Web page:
Late nights are a guarantee at university, and in that scenario, coffee can be a necessity. In Denmark it doesn’t always come cheap, where you can easily pay 35 kroner or more for a cappuccino or latte.

One of Denmark’s biggest bakery chains, Lagkagehuset, offers students a 30 percent discount on all warm drinks. If you enjoy bread and pastry, it’s also worth downloading their app where you can earn points every time you spend, to then use in the bakery.

For an even cheaper cup of takeaway coffee, try 7-Eleven where anyone with a student card gets 25 percent off any size of coffee. A student card will also get you a bottle of Coca-Cola, Pepsi or Faxe Kondi for 8 kroner. 

The coffee chain Espresso House has an app you can download to pay for your coffee, which means you get 10 percent off, as well as other extra discounts and every 10th coffee for free.

If you’ve got a favourite local coffee shop, it’s well worth checking if they have any offers for students as well. For example, the Blue Bike Cafe in Copenhagen, offers a 10 percent student discount on all food and drink and Lima Aarhus has a 15 percent student discount on the entire bill, as well as 25 percent student discount on coffee every Thursday.

Travel

Denmark has a travel youth card calledungdomskort, which allows people aged 16 to 19 or in SU-eligible higher education to travel for free on bus, metro or train to and from their place of study. You can get the ungdomskort as a card or an app.

READ ALSO: SU: Can foreigners receive Denmark’s state student grant?

Other student discounts are available through the scheme, such as 20 percent off when you travel by train between regions, or travelling at a child fare rate outside your own zone area on Zealand, Lolland, Falster and Møn. DSB also offers discount prices on its orange tickets to those under the age of 26 with an ungdomskort.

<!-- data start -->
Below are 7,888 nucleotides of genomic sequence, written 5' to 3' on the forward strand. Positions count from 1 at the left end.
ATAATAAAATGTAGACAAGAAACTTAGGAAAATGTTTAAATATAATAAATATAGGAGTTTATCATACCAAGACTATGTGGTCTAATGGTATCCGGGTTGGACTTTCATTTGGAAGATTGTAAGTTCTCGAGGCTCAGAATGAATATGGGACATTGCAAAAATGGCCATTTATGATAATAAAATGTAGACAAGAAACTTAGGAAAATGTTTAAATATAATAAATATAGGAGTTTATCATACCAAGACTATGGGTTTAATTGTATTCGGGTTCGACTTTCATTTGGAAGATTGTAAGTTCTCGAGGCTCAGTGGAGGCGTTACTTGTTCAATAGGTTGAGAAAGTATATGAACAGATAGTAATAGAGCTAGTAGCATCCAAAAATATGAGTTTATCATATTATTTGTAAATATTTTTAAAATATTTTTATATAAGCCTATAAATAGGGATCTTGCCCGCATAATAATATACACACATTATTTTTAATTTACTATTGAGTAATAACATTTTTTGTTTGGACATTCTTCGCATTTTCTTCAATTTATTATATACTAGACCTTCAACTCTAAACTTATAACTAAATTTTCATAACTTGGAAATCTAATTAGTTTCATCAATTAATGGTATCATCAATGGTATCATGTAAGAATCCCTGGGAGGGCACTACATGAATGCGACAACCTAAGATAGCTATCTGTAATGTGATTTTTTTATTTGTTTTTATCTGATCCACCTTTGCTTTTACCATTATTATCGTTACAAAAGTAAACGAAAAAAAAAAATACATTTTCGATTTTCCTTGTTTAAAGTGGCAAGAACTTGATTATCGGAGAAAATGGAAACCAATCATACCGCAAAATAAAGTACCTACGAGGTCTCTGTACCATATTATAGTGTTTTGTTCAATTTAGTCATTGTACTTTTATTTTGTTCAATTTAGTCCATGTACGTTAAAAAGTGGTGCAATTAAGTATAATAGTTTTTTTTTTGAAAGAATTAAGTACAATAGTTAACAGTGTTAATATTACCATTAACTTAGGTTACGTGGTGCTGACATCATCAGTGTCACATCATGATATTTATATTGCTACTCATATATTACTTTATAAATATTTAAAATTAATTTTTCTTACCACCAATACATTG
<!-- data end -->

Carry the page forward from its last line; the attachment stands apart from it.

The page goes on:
With some of Denmark’s coastlines being difficult to reach by public transport, you may want to rent a car.

Car rental company Hertz offers a 15-20 percent student discount on their smaller cars as long as you are at least 19 years old and have held a driving license for 1 year.

Going further afield? Interrail Global Pass allows you to travel in up to 33 European countries for a fixed, low price for up to three months and Hotels.com gives students a 10 percent discount.

SAS offer discounts on flights on their Youth tickets, if you’re under the age of 26.  The booking agent Kilroy also offers discounts to students with the International Student Identity Card (ISIC). A student card also gets you a 10-15 percent discount on Flixbus which is a money-saving way to travel across Denmark and Europe by bus.

Sport